Feb 5, 2024 - Politics

What to know about San Francisco ballot measures

Illustration of a question mark in a speech bubble with ballot elements in the background.

Illustration: Lindsey Bailey/Axios

Mail-in ballots are available, and we have important decisions beyond voting for president, such as those related to housing, police staffing and surveillance in San Francisco.

What's happening: If you haven't received your ballot yet, expect it this week, the city's elections department says. And beginning Monday, you can vote in person at City Hall.

  • On election day, March 5, you can vote at your neighborhood polling place.
  • We've broken down every local ballot measure so you can head into this election informed.

Proposition A: Affordable housing bonds

  • Asks voters whether the city should issue $300 million in bonds to fund affordable housing construction amid San Francisco's state mandate to build more than 46,000 affordable homes by 2031.
  • Supervisor Aaron Peskin authored the measure, which has also received the backing of Mayor London Breed and other city leaders.

Proposition B: Police staffing aka "Cop tax"

  • A controversial measure that aims to set minimum staffing levels for the city's police department, potentially diverting tax revenues from other sources or creating a new tax.
  • Proponents say the measure would help the police department address staffing shortages, while critics such as former police spokesperson and current city Supervisor Matt Dorsey argue that "a fully staffed SFPD should be a baseline expectation for the taxes you already pay — not a fee-for-service add-on."
  • Opponents also argue that police staffing levels have little impact on reducing crime.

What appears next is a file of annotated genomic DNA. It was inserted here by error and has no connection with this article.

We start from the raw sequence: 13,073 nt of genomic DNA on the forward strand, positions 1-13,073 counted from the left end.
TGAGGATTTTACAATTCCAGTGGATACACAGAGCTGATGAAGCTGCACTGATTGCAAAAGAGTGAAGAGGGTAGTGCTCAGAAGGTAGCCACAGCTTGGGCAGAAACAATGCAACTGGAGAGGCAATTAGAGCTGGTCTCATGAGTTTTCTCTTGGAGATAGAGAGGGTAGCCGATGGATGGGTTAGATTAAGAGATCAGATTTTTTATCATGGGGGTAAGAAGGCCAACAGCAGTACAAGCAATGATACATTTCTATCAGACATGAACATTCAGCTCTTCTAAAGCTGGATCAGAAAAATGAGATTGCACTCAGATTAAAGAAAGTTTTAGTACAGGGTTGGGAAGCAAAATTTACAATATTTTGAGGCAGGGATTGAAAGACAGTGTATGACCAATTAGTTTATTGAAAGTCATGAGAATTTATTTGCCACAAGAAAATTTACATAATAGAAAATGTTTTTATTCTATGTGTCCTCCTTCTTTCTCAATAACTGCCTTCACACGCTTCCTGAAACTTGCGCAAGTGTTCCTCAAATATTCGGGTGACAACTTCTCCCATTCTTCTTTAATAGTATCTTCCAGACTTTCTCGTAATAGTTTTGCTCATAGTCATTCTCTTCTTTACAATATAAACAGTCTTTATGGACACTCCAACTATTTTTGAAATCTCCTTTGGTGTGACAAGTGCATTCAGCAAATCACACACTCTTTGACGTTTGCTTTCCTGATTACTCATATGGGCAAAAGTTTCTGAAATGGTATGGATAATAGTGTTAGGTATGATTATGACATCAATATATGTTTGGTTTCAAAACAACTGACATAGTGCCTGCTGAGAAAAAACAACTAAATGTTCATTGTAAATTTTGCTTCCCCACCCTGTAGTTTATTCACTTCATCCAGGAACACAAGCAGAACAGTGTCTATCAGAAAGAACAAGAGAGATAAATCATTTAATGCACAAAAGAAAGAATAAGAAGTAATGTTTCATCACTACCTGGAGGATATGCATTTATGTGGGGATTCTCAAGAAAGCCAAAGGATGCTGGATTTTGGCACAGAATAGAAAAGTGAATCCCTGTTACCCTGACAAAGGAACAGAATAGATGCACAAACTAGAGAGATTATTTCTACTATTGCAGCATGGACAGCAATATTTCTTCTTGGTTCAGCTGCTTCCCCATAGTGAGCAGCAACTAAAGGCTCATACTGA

Proposition C: Real Estate Transfer Tax Exemption and Office Space Allocation

  • Designed to incentivize office-to-housing conversions amid San Francisco's climbing office vacancy rate, this measure would implement transfer tax exemptions the first time commercial buildings are transferred to new owners for residential purposes.

Proposition D: Local ethics e.g. gifts to city employees

  • It aims to expand the list of gifts city employees are prohibited from accepting and prohibit city employees from accepting "anything of value for themselves or a third party with the goal of influencing any government action."
  • Championed by the city's Ethics Commission, the measure is a response to "demonstrated shortcomings in the city's ethics laws," according to the department.

Proposition E: Police surveillance and vehicle pursuits

  • Another controversial measure would enable the police to chase people suspected of committing felonies or misdemeanors, use drones for car chases, and install public surveillance cameras with facial recognition technology.
  • Proponents argue the measure would help police prevent and solve crime, while opponents say that police chases are dangerous and that surveillance tech unjustly targets communities of color.

Proposition F: Drug screening for people receiving public assistance

  • If passed, anyone who receives financial benefits from San Francisco's County Adult Assistance Program could be subject to drug screening.
  • Opponents call the measure "dangerous and punitive," while proponents argue it would help get people into drug treatment programs.

Proposition G: Eighth-grade algebra

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